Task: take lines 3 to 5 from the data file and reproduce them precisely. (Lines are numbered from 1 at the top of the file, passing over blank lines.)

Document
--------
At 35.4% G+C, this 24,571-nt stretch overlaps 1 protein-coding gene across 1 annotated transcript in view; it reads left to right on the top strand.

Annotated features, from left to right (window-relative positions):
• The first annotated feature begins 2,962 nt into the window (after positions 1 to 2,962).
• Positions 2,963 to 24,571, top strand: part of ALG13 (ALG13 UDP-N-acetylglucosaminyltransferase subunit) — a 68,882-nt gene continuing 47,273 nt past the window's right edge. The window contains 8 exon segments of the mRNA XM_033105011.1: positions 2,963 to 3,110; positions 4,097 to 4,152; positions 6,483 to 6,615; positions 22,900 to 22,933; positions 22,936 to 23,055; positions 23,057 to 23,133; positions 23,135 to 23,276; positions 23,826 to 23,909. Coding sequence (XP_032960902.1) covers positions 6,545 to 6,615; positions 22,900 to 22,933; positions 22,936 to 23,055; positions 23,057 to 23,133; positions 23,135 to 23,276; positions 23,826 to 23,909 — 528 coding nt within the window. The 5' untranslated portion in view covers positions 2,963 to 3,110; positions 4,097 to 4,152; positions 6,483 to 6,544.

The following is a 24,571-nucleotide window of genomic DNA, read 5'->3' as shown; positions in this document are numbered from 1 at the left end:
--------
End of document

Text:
• The first annotated feature begins 2,962 nt into the window (after positions 1 to 2,962).
• Positions 2,963 to 24,571, top strand: part of ALG13 (ALG13 UDP-N-acetylglucosaminyltransferase subunit) — a 68,882-nt gene continuing 47,273 nt past the window's right edge. The window contains 8 exon segments of the mRNA XM_033105011.1: positions 2,963 to 3,110; positions 4,097 to 4,152; positions 6,483 to 6,615; positions 22,900 to 22,933; positions 22,936 to 23,055; positions 23,057 to 23,133; positions 23,135 to 23,276; positions 23,826 to 23,909. Coding sequence (XP_032960902.1) covers positions 6,545 to 6,615; positions 22,900 to 22,933; positions 22,936 to 23,055; positions 23,057 to 23,133; positions 23,135 to 23,276; positions 23,826 to 23,909 — 528 coding nt within the window. The 5' untranslated portion in view covers positions 2,963 to 3,110; positions 4,097 to 4,152; positions 6,483 to 6,544.

The following is a 24,571-nucleotide window of genomic DNA, read 5'->3' as shown; positions in this document are numbered from 1 at the left end: